career advice

ophelie harbonnier business solutions & briefing manager

Work is an interesting word. We’re confronted to it and understand the importance of it early in life, and even as little kids, we know it’s going to play an essential role in our lives. While at school, while at home, listening to our parents talk about their days, playing with our friends, when alone in bed, we dreamed and thought about all the great things we’d like to be when we grow up. Work carries different meanings at different times of our lives. It carries so many promises, but so many fears as well.

At an early age, we know we’ll have to work, do something, earn money, and we’re being often asked: “What do you want to do when you grow up, what do want to be?”

The question is: how can you make that important decision intellectually only? How do you know what you want to be when there are so many possibilities, little time and so much uncertainty?

When trying to sort out the possibilities, you can find answers with two different vectors: what you like, and what you’re good at.

But finding what you like to do, what you crave, and desire is a work in progress. As you live your life, experience different things, shape yourself and get in tune with who you are, meet people, travel and grow up to be who you are, it takes years to finally figure out what it is you really want to do and give you that flow, the holy grail, happiness at work.

As the daughter of an English teacher, being French, I started travelling a lot to the UK. My mom lulled me with English and Irish lullabies, and some of my earliest memories reside in sailing through foggy mornings in the Northern seas, meeting people of the coast of South England, in Cornwall, eating tomatoe beans on a buttered toast.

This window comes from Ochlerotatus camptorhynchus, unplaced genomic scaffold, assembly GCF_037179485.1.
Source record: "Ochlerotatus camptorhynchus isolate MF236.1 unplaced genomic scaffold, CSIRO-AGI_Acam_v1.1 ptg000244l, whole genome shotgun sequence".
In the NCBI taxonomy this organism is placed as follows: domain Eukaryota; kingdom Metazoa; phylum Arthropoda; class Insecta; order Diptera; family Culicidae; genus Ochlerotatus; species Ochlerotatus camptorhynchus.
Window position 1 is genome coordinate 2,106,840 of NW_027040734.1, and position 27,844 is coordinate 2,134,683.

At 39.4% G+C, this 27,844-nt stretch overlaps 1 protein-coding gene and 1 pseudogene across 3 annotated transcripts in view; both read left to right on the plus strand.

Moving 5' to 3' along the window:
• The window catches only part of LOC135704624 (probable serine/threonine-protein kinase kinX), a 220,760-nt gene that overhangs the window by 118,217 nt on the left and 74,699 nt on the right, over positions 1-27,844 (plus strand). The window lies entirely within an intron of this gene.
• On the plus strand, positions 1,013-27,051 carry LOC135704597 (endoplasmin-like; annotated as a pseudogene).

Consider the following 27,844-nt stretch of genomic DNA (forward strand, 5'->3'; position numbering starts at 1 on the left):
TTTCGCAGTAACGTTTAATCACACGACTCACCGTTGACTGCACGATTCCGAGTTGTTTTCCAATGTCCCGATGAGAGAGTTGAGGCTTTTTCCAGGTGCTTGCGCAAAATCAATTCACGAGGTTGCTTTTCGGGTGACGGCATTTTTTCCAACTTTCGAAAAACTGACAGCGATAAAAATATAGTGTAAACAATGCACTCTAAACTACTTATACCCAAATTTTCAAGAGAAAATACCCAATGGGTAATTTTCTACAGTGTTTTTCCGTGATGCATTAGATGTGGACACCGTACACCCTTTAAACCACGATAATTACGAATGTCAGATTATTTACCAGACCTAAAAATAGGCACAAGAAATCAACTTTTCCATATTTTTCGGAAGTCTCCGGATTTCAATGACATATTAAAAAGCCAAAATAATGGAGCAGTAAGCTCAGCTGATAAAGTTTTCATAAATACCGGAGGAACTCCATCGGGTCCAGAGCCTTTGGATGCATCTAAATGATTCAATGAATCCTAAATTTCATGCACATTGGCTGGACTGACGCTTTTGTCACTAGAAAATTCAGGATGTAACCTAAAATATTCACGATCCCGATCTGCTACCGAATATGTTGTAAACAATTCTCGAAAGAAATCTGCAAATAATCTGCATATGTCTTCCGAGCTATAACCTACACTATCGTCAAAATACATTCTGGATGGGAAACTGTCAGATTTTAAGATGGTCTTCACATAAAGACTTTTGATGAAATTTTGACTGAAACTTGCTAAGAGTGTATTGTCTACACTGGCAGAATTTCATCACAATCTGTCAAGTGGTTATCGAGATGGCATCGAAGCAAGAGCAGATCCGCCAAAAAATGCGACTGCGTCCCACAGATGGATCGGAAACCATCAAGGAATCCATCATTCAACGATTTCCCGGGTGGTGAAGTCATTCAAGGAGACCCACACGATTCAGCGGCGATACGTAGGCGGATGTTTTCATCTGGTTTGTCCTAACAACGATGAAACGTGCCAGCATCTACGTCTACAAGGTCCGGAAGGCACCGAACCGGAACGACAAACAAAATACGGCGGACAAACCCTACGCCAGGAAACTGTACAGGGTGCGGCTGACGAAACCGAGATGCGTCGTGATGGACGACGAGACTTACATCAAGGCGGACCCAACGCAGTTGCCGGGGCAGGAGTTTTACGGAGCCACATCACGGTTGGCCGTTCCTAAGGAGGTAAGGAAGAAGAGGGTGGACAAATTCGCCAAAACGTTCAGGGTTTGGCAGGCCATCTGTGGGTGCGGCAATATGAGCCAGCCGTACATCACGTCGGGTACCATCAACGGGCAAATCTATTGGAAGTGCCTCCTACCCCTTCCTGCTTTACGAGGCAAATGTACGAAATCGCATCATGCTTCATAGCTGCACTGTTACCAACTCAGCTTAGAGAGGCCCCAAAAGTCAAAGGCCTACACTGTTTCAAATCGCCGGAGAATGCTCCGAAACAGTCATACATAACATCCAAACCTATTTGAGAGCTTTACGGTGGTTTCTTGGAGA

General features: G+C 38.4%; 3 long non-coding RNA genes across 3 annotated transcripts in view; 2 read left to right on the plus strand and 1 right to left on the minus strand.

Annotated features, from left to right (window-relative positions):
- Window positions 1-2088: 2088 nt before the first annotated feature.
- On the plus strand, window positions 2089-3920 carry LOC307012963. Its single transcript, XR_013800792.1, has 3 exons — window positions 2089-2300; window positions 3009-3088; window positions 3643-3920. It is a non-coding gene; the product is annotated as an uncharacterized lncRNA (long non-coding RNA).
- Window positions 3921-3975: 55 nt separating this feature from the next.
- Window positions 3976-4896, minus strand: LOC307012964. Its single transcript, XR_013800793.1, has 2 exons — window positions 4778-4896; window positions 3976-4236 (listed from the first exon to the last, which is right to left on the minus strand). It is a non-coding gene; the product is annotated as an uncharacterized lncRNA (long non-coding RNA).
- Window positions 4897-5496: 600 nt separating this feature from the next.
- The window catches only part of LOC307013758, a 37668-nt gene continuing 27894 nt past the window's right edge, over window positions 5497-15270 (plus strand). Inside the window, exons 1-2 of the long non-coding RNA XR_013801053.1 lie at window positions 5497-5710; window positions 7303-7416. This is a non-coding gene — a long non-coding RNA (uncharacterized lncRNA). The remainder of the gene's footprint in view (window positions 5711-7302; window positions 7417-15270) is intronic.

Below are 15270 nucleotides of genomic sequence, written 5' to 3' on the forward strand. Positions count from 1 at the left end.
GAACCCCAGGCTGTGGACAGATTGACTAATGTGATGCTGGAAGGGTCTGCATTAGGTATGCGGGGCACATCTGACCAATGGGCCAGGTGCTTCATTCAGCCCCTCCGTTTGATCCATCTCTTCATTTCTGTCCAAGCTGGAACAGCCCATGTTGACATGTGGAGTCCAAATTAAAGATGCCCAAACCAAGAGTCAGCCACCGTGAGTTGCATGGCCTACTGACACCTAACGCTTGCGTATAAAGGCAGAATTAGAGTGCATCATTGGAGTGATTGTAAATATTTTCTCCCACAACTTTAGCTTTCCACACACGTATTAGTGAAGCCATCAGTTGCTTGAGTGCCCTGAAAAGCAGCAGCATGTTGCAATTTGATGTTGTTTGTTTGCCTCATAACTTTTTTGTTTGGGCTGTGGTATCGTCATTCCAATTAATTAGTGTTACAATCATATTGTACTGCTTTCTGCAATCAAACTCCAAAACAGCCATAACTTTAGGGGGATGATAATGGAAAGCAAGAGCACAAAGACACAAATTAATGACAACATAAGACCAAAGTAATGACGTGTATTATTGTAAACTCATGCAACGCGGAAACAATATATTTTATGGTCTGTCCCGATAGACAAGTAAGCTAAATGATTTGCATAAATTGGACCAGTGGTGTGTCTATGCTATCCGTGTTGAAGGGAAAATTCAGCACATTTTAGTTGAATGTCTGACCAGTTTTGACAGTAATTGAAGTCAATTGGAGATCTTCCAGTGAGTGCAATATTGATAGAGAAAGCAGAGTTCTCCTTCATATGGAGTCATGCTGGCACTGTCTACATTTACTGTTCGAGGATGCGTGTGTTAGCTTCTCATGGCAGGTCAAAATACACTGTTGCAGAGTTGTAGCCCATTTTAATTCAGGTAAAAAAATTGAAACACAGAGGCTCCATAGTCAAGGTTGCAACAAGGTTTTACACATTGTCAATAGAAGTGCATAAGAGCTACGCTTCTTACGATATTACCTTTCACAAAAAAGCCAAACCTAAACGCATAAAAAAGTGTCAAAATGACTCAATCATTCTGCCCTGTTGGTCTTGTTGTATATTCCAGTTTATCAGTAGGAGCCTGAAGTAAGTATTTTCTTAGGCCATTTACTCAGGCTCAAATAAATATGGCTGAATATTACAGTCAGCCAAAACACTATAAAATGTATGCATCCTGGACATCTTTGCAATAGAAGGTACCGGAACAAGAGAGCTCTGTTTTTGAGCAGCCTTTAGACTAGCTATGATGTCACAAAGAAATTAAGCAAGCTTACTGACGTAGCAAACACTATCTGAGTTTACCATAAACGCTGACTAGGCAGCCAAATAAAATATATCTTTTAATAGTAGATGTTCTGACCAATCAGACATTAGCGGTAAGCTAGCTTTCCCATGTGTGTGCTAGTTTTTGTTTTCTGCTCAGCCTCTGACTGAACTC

Naturally I fell in love with England, its people, its language. As an adult, even now, speaking English in the work place is essential to me. That was one of my passions, and something I was good at.

In college it was an evidence to me I would study English literature and become an English teacher. I graduated in the Montclair State U. of NJ where I graduated cum laude, and my career seemed all set out for me. I was going to follow my mother’s steps and be an English teacher. But it dawned on me I had disregarded a part of myself that needed something more than teaching. I needed a challenge. I needed to be somewhere where women were not expected. And that, for me, was technology.

When I returned to France I happened to be asked to help training and demonstrating technical products. That was something I had never done before, but as I’m curious, and slightly geeky, that appeared as a great challenge to me. So, I went from managing a team of engineers in the telephony business to managing a demonstration centre in Paris, talking about Unified Communication, to video and headsets solutions, and Microsoft architecture.

I love my job. I get to speak English, I train and teach and guide. I challenge myself every day.

I give myself credit for what I know and what I do.

So, my advice is this: think outside of the box. Transfer your skills. If you like to challenge yourself to a world of exciting and new possibilities, technology is it.

Give yourself a chance.

ophelie harbonnier business solutions & briefing manager

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